Fishing is on Nigel Farage's mind

    Ukip leader casts a line to the disaffected
    Who is bombing whom in the Middle East? It's amazing they don't all hit each other

    Who is bombing whom in the Middle East?

    Robert Fisk untangles the countries and factions
    China's influence on fashion: At the top of the game both creatively and commercially

    China's influence on fashion

    At the top of the game both creatively and commercially
    Lord O’Donnell: Former cabinet secretary on the election and life away from the levers of power

    The man known as GOD has a reputation for getting the job done

    Lord O'Donnell's three principles of rule
    Rainbow shades: It's all bright on the night

    Rainbow shades

    It's all bright on the night
    'It was first time I had ever tasted chocolate. I kept a piece, and when Amsterdam was liberated, I gave it to the first Allied soldier I saw'

    Bread from heaven

    Dutch survivors thank RAF for World War II drop that saved millions
    Britain will be 'run for the wealthy and powerful' if Tories retain power - Labour

    How 'the Axe' helped Labour

    UK will be 'run for the wealthy and powerful' if Tories retain power
    Rare and exclusive video shows the horrific price paid by activists for challenging the rule of jihadist extremists in Syria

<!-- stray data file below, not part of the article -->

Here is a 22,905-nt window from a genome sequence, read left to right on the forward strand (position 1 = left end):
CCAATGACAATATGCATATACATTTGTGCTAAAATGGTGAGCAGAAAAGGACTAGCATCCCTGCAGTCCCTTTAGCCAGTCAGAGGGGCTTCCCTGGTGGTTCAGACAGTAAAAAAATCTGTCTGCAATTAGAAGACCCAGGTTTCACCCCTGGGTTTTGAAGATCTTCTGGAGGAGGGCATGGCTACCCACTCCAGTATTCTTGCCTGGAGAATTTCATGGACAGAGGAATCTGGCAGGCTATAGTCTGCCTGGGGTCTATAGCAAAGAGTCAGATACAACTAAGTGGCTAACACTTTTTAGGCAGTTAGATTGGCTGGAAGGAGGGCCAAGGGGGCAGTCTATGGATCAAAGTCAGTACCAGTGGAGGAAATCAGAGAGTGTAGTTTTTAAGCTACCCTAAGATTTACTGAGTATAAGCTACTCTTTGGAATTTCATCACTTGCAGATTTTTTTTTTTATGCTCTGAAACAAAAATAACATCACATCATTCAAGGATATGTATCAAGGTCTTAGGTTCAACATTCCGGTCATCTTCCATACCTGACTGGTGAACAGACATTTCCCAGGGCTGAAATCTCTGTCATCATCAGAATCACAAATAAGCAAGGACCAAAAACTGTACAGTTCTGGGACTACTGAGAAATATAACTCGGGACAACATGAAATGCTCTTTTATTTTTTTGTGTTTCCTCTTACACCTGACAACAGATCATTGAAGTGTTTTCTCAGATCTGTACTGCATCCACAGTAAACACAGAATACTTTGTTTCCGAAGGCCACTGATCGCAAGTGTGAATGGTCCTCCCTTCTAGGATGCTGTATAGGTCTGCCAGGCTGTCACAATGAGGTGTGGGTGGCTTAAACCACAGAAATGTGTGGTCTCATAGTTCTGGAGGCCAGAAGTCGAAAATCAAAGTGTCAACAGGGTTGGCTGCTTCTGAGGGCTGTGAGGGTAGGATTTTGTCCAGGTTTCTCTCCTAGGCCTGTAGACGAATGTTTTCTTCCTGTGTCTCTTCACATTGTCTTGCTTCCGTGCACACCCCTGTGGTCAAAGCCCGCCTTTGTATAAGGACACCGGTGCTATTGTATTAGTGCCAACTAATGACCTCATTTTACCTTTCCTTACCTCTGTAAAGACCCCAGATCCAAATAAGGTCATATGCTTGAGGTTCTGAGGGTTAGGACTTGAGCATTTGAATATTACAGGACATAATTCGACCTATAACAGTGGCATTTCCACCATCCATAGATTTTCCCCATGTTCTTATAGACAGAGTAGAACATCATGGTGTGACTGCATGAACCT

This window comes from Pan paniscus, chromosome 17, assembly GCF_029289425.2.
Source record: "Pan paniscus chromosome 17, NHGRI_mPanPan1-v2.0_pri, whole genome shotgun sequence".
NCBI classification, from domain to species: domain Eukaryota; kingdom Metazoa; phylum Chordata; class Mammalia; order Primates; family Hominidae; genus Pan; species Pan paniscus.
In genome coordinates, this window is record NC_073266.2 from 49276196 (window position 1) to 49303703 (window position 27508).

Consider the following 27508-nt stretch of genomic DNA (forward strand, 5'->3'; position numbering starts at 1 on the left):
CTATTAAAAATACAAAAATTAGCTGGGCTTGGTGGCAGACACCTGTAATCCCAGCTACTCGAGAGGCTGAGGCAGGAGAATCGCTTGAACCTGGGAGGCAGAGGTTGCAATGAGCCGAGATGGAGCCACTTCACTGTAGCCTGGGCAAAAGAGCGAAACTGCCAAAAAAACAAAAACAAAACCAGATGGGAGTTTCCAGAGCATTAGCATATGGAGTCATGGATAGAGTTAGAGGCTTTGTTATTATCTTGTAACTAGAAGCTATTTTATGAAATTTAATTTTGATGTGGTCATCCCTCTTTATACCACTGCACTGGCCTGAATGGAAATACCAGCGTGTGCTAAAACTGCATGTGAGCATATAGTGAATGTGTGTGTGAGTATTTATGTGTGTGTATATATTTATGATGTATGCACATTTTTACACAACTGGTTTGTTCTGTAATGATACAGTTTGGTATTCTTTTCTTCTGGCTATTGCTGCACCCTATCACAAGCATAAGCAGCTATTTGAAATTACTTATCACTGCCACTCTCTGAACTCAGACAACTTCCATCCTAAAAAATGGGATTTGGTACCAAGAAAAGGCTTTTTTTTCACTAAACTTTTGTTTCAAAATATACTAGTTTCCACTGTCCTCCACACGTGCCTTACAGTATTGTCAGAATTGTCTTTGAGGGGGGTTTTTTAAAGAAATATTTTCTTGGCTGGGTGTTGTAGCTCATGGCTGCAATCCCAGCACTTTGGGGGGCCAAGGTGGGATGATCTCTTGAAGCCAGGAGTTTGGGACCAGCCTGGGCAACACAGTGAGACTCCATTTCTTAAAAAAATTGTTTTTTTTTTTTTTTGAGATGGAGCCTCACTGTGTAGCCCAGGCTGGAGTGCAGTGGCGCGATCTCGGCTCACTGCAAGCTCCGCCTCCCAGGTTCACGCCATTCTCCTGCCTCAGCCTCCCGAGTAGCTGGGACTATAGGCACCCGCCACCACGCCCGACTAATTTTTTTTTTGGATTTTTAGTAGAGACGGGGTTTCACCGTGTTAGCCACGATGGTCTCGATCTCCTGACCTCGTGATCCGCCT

The price to be paid for challenging the rule of extremists

    A revolution now 'consuming its own children'
    Welcome to the world of Megagames

    Welcome to the world of Megagames

    300 players take part in Watch the Skies! board game in London
    'Nymphomaniac' actress reveals what it was really like to star in one of the most explicit films ever

    Charlotte Gainsbourg on 'Nymphomaniac'

    Starring in one of the most explicit films ever
    Robert Fisk in Abu Dhabi: The Emirates' out-of-sight migrant workers helping to build the dream projects of its rulers

    Robert Fisk in Abu Dhabi

    The Emirates' out-of-sight migrant workers helping to build the dream projects of its rulers
    Vince Cable interview: Charging fees for employment tribunals was 'a very bad move'

    Vince Cable exclusive interview

    Charging fees for employment tribunals was 'a very bad move'
    Iwan Rheon interview: Game of Thrones star returns to his Welsh roots to record debut album

    Iwan Rheon is returning to his Welsh roots

    Rheon is best known for his role as the Bastard of Bolton. It's gruelling playing a sadistic torturer, he tells Craig McLean, but it hasn't stopped him recording an album of Welsh psychedelia
    Morne Hardenberg interview: Cameraman for BBC's upcoming show Shark on filming the ocean's most dangerous predator

    It's time for my close-up

    Meet the man who films great whites for a living
    Increasing numbers of homeless people in America keep their mobile phones on the streets

    Homeless people keep mobile phones

    A homeless person with a smartphone is a common sight in the US. And that's creating a network where the 'hobo' community can share information - and fight stigma - like never before